Bringing paper home to her son, Clifford Miskell, Jr., for artwork after a long day of work started as a way to evade boredom and to occupy idle hands. Neither he nor his mother could have imagined that art would take center stage in the way. Following his graduation from Grambling State University, where he changed his name to Cbabi Bayoc, art led to a one-season job at Six Flags where he became a caricature artist. Determined to never return for another season of enduring harsh temperatures and harsh art critics, Cbabi (pronounced Kuh-bob-bi) began studying various artists to define his style and improve his skill.
The determination to not return to Six Flags led to what has become a solid career that has spanned nearly 3 decades. Today, Cbabi Bayoc is an internationally renowned St. Louis, MO-based visual artist, muralist, and New York Times Best Selling illustrator for Goodnight Racism authored by Dr. Ibram X. Kendi. The evolution of Clifford Miskell, Jr into Cbabi’s name was fortuitous because he would spend his career working to live up to his name which is an acronym for Creative Black Artist Battling Ignorance; Black African Youth of Creativity. Acrylic paint, a flat brush, and an iPad have become not only his voice but his weapons of choice in battling the ignorance of prejudice and racism by showing the dopeness of Black people. His work has included challenging the perception of Black fatherhood through his 365 Days with Dad project, telling the untold stories of the unsung, and painting characters that allow everyday people to feel seen.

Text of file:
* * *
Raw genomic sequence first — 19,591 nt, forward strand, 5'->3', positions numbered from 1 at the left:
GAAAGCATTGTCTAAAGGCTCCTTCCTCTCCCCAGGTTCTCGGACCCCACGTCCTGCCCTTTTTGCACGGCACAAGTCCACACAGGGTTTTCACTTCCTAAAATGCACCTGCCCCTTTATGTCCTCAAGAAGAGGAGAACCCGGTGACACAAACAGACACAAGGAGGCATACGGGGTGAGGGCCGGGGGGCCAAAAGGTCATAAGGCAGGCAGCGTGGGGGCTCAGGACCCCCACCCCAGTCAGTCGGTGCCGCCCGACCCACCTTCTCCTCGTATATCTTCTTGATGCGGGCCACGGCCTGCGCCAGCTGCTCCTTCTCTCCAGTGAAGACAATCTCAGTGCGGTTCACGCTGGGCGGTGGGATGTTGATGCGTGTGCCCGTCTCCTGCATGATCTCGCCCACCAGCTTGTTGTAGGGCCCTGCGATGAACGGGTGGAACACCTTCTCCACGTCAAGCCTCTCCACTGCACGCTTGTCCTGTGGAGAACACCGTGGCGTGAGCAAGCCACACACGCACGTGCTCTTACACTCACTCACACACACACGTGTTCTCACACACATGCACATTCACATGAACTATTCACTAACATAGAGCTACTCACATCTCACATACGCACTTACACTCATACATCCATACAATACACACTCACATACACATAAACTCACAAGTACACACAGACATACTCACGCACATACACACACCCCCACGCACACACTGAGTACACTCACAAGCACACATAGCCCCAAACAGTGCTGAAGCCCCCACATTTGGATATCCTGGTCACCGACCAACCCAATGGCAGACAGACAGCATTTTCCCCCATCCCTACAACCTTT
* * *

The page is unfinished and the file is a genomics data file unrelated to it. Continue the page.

You can find his work in schools, hospitals, non-profit organizations, and businesses around the world. In addition, he has had the honor of adding to the work of individuals such as Prince, Dr. Nikole Hannah Jones with the 1619 Project, Dr. Ibram X. Kendi for Goodnight Racism, Chris Lighty, and notable companies including Hydro Flask, Coca-Cola, The Smithsonian Insitute, New Line Cinema, and World Wide Technology. Cbabi’s work is also in the collections of notable art collectors such as Maxine Clark, David Steward, Sr., Prince, Dr. Nikole Hannah Jones, Ken & Nancy Kranzberg, Jack Flaherty, Karen Bernod, Peter Martin, and Demarco Farr.
When Cbabi isn’t creating, you can find him watching documentaries, daydreaming about perfecting his pickleball game, and plotting his next antics to keep his wife laughing.
Zina Al-Shukri (b.1978, Baghdad, Iraq) is an Arkansas based painter who paints the figure in a variety of media. Her large portraits are painted from life. Her smaller works are sourced from family photographs, pictures, books, and her own imagination. All of her work is infused with emotionally charged imagery that digs deeper into the human condition. Each figure painted personifies a broad range of feelings, emphasized through gesture and color. Art has been used as a coping mechanism by Al-Shukri since childhood. Themes of war, birth, death, sex, destruction and life often come bubbling up to the surface of her paintings, as well as love, bliss, connection, spirituality and mysticism. Since graduating from the California College of the Arts in San Francisco in 2009, she has become a single mother of three young children, two of which are twins. Al-Shukri has been exhibiting nationally and internationally since 2010.